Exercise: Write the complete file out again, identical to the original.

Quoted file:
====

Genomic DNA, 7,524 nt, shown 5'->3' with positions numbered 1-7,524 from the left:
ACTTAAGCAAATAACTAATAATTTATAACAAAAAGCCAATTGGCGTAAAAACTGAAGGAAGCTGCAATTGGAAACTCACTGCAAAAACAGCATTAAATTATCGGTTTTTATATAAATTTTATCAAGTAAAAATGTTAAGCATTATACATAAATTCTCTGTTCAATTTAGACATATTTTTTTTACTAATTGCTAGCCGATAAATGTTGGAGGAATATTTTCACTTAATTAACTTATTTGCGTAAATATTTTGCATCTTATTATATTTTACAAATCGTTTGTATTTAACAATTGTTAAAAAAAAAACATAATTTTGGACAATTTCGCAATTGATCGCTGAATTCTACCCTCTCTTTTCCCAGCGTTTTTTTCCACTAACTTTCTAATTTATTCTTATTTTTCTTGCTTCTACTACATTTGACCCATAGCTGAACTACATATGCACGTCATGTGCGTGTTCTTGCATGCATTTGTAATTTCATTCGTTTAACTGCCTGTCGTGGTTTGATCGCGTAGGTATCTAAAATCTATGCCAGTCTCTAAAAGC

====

Genomic DNA, 7,524 nt, shown 5'->3' with positions numbered 1-7,524 from the left:
ACTTAAGCAAATAACTAATAATTTATAACAAAAAGCCAATTGGCGTAAAAACTGAAGGAAGCTGCAATTGGAAACTCACTGCAAAAACAGCATTAAATTATCGGTTTTTATATAAATTTTATCAAGTAAAAATGTTAAGCATTATACATAAATTCTCTGTTCAATTTAGACATATTTTTTTTACTAATTGCTAGCCGATAAATGTTGGAGGAATATTTTCACTTAATTAACTTATTTGCGTAAATATTTTGCATCTTATTATATTTTACAAATCGTTTGTATTTAACAATTGTTAAAAAAAAAACATAATTTTGGACAATTTCGCAATTGATCGCTGAATTCTACCCTCTCTTTTCCCAGCGTTTTTTTCCACTAACTTTCTAATTTATTCTTATTTTTCTTGCTTCTACTACATTTGACCCATAGCTGAACTACATATGCACGTCATGTGCGTGTTCTTGCATGCATTTGTAATTTCATTCGTTTAACTGCCTGTCGTGGTTTGATCGCGTAGGTATCTAAAATCTATGCCAGTCTCTAAAAGC